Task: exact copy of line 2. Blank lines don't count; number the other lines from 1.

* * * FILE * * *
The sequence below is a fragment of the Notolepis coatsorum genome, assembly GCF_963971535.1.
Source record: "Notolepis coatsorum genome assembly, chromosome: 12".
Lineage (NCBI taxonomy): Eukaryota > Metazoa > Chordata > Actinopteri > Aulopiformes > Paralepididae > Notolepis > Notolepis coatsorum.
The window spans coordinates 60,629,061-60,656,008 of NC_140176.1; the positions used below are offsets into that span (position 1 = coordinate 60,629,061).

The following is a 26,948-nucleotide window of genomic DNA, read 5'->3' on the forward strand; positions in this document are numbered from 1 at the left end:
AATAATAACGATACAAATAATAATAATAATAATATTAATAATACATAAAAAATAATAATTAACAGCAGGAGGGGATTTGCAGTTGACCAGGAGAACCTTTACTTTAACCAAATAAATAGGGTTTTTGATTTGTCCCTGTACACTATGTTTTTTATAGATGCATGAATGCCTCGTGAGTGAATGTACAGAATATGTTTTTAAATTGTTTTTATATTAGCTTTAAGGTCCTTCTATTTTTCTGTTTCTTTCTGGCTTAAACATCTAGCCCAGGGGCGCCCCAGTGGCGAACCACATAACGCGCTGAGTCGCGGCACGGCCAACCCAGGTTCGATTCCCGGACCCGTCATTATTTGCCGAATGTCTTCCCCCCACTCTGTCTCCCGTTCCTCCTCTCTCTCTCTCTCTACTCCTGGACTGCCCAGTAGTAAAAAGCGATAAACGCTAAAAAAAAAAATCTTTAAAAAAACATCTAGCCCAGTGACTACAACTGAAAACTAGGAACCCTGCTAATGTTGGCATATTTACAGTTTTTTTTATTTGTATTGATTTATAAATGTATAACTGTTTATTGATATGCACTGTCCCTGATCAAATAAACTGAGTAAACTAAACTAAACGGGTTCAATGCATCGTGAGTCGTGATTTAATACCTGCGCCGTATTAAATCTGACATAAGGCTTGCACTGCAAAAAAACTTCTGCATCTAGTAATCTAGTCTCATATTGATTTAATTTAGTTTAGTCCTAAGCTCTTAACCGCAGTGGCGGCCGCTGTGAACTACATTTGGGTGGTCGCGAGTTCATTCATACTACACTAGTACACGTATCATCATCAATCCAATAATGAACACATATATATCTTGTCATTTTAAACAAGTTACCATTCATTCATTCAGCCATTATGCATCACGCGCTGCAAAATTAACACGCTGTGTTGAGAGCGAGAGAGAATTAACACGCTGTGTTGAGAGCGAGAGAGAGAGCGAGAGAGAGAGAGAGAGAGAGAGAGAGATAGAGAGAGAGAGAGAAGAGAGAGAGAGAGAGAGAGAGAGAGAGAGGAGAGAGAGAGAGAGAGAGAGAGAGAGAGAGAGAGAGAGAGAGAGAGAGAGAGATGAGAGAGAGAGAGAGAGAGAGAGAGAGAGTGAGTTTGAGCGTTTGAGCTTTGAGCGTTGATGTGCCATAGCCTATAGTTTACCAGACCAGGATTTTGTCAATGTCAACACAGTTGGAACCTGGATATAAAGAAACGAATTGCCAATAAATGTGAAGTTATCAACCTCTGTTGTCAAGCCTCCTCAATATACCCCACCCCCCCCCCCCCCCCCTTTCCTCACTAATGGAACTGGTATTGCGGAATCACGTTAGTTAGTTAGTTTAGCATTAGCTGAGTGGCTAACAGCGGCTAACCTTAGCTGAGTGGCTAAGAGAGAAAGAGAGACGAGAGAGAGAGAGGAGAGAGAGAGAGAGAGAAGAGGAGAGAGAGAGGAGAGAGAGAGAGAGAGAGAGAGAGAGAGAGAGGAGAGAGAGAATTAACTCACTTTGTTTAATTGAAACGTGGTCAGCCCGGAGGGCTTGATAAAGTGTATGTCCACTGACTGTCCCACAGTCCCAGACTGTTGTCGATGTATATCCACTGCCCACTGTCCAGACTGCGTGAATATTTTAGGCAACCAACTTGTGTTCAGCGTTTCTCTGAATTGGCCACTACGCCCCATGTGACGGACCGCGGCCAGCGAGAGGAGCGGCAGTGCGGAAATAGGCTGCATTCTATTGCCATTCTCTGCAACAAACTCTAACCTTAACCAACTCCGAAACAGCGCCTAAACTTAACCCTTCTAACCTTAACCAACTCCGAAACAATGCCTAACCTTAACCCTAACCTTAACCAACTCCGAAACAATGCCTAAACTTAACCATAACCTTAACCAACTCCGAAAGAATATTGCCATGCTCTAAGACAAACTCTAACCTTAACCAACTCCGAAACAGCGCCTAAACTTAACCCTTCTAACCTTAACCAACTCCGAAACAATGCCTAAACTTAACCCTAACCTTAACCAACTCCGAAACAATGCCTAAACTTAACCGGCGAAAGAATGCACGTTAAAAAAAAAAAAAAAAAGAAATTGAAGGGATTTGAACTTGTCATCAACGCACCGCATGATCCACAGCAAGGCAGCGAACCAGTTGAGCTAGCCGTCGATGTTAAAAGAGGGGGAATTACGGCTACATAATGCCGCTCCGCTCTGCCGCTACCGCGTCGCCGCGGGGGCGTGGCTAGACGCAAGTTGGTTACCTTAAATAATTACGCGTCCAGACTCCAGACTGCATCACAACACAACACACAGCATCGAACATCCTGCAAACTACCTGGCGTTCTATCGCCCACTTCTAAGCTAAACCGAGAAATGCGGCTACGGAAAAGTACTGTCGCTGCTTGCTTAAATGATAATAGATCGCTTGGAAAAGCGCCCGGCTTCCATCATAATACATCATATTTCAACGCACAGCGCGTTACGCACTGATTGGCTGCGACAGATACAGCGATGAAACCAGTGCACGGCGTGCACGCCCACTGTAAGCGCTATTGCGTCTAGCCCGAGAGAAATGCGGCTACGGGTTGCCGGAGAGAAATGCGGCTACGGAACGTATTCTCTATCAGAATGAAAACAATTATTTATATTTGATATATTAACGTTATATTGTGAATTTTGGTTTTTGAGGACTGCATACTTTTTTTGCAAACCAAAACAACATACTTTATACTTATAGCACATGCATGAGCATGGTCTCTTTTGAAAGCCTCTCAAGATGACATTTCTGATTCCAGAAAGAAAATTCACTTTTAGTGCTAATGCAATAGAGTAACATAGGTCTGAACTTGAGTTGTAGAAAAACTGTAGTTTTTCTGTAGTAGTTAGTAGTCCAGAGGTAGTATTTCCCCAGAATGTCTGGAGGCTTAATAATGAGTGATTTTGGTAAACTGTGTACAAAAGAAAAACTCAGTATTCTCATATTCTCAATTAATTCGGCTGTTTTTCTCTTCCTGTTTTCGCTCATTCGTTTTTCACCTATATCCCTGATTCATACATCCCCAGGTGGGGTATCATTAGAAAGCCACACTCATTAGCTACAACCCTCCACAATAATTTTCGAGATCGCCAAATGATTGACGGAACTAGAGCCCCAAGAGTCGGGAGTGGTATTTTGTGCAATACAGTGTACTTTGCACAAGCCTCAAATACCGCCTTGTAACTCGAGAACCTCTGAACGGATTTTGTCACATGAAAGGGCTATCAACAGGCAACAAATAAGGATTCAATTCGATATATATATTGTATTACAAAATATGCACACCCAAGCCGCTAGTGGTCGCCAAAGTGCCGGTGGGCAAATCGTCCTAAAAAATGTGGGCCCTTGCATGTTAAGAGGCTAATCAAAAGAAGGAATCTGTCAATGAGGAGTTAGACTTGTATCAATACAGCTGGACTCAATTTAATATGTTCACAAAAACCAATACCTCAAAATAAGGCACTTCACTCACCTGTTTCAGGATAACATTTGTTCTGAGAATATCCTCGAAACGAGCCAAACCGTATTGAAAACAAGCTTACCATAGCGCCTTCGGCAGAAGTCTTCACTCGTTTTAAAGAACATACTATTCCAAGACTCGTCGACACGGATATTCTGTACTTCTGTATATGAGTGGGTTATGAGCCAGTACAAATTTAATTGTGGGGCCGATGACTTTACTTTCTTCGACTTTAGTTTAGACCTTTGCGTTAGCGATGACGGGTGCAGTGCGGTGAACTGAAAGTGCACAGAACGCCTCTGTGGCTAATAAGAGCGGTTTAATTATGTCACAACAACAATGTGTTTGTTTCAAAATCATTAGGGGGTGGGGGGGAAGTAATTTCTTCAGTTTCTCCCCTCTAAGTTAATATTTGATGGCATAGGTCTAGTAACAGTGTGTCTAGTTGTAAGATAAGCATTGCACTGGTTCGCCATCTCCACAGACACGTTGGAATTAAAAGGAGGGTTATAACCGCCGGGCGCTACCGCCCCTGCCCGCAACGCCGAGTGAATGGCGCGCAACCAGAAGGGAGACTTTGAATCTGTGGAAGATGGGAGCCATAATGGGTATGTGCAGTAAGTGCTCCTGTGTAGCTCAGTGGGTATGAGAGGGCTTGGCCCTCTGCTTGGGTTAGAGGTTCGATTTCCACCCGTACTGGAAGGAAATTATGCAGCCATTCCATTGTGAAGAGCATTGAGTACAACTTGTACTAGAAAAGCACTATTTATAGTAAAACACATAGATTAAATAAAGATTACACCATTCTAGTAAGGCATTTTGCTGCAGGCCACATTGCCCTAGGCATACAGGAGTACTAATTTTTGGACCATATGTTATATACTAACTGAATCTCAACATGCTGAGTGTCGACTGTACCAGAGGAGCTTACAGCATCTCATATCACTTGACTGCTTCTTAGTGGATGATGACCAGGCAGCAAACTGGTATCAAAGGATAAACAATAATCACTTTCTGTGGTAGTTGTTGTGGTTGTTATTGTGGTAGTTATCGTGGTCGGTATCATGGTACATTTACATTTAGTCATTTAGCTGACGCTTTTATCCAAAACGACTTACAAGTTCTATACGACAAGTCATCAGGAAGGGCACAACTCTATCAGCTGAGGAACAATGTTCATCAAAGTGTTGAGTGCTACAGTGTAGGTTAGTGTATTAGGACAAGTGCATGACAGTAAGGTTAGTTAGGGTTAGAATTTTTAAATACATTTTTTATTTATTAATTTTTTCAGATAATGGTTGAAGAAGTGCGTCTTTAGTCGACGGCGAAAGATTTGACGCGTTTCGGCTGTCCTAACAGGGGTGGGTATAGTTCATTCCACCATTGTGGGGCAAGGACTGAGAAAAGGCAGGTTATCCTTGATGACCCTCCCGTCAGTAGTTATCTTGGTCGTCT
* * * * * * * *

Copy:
Source record: "Notolepis coatsorum genome assembly, chromosome: 12".